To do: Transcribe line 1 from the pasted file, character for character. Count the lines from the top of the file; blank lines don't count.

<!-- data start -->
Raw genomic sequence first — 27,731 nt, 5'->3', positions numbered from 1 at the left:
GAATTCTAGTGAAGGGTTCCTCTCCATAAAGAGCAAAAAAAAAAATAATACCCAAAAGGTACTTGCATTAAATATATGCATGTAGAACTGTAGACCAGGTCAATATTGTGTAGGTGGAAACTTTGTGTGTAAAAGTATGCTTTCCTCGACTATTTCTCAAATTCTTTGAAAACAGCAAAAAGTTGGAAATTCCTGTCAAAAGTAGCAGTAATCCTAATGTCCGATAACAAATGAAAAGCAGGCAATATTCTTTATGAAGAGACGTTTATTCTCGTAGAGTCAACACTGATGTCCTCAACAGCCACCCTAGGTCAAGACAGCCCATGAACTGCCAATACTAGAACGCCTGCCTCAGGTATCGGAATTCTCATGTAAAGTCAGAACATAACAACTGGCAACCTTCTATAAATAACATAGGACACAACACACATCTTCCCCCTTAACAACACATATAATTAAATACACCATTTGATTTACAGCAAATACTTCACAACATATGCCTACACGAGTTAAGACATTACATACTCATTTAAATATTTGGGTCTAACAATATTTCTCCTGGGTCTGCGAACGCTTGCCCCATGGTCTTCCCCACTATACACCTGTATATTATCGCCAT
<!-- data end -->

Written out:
Raw genomic sequence first — 27,731 nt, 5'->3', positions numbered from 1 at the left: